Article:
A Senate committee hearing on wind turbines has heard claims of poisoning on the site of a proposed wind farm in far north Queensland.
About 50 Atherton Tablelands’ residents opposed to the Mount Emerald wind farm attended yesterday’s hearing in Cairns.
The Queensland Government recently approved a controversial proposal to build 63 wind turbines at Mount Emerald but the project is yet to gain federal approval.
Tablelands regional councillor Marjorie Pagani told the hearing, it appeared clearing began on the site before RATCH Australia received State Government approval for the project.
“There are poisoned tracks either side of the creek,” she said.
“It’s very clearly depicted. Cracking of the trees which is caused by poison, a stench of poison in all the waterways and if one goes outside the turbine proposed circles it’s thick, lush cypress pine vegetation and undergrowth.”
A noise specialist, Robert Thorne, told the hearing, the conditions placed on the wind farm could not be enforced.
Dr Thorne, who previously studied sound levels on Mount Emerald for the Tablelands Regional Council, told the hearing, there were flaws in the current regulation of wind farms.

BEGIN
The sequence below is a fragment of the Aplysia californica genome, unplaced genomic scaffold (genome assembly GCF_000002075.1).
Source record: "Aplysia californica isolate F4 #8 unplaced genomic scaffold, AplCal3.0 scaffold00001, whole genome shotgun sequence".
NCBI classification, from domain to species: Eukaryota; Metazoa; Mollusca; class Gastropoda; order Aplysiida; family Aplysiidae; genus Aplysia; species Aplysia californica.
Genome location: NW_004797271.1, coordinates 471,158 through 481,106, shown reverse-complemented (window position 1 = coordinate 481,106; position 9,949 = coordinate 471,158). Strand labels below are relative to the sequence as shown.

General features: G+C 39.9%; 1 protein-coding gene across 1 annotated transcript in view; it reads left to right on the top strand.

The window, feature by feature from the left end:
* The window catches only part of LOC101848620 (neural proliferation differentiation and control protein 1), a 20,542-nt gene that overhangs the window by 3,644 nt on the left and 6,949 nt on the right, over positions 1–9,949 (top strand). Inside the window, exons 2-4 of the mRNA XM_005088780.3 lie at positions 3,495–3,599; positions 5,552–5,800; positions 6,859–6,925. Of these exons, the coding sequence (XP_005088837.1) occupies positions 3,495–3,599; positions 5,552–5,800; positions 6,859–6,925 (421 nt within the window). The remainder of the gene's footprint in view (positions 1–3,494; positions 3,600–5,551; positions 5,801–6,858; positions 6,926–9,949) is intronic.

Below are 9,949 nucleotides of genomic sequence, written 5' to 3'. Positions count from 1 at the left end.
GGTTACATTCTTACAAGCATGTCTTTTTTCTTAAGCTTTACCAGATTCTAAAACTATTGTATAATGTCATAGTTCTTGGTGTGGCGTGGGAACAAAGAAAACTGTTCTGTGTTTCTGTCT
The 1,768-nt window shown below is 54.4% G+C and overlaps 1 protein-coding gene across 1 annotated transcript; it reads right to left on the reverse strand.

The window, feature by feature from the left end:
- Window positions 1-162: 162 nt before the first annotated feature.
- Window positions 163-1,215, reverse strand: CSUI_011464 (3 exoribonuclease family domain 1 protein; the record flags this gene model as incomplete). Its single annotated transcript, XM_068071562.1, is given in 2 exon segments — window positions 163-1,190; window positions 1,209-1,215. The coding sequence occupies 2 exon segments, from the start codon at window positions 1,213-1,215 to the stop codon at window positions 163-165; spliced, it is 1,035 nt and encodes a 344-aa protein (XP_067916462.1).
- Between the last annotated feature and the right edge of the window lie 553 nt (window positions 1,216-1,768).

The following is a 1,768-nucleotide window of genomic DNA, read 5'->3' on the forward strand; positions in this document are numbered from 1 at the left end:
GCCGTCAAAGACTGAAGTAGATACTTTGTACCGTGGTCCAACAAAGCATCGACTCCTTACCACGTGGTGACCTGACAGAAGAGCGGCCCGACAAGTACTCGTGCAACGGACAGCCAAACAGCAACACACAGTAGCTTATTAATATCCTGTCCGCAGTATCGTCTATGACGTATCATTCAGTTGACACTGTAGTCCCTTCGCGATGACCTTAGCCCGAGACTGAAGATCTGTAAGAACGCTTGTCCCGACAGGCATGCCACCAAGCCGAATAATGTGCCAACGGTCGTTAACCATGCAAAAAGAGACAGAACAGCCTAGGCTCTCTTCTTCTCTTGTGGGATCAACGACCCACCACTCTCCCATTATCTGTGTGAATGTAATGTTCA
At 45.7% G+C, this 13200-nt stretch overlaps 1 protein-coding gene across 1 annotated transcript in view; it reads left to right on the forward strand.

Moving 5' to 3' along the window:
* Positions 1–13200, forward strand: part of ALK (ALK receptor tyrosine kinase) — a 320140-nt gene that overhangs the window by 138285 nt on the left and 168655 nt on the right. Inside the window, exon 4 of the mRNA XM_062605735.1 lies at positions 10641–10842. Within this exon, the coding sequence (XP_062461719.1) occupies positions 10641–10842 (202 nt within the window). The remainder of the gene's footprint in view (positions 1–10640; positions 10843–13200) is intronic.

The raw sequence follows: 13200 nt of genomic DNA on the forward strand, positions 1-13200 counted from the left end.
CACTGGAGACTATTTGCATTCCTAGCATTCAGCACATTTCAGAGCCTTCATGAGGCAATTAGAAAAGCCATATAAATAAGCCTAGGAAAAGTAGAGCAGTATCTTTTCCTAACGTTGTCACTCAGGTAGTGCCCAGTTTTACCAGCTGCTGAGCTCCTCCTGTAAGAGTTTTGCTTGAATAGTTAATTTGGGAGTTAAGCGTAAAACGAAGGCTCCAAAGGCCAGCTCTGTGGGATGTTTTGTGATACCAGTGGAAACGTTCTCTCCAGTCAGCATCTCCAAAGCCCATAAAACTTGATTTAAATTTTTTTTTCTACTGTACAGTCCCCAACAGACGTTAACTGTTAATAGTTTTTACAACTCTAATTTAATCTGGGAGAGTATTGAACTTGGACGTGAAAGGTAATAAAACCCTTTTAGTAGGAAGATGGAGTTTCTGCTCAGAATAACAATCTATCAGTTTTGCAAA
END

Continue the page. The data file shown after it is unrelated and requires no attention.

“They can’t be enforced, they’re impractical, they’re ambiguous, in basis they’re unreasonable both to the wind farm operator, because it doesn’t say how long this has to work for, and the residents, because there’s no complaints process,” he said..
RATCH rejects wind farm site poisoning claims
RATCH’s Anil Nangia said it would investigate the poisoning claims but rejected the allegations.
“There’s certainly not been any poisoning or chemicals put on site that we’re aware of,” he said.
“We certainly haven’t done any land clearing that we’re aware of.
“The turbine site hasn’t been finalised. We’re still going through the conditions of the DA [development application] which requires us to have a 1.5 kilometre setback from the nearest residence.”
He said he was confident the company could comply with any regulations.
“We’re happy to work with the committee. If there is some scientific basis for new conditions we will comply with those,” he said.
“We believe that there’s already been eight inquiries in the last five years into the wind farm and all of them have found that wind farms are operated under the required rules and regulations and there’s been no issues with the wind farm’s operation and maintenance.”
The Senate committee is due to report in early August.
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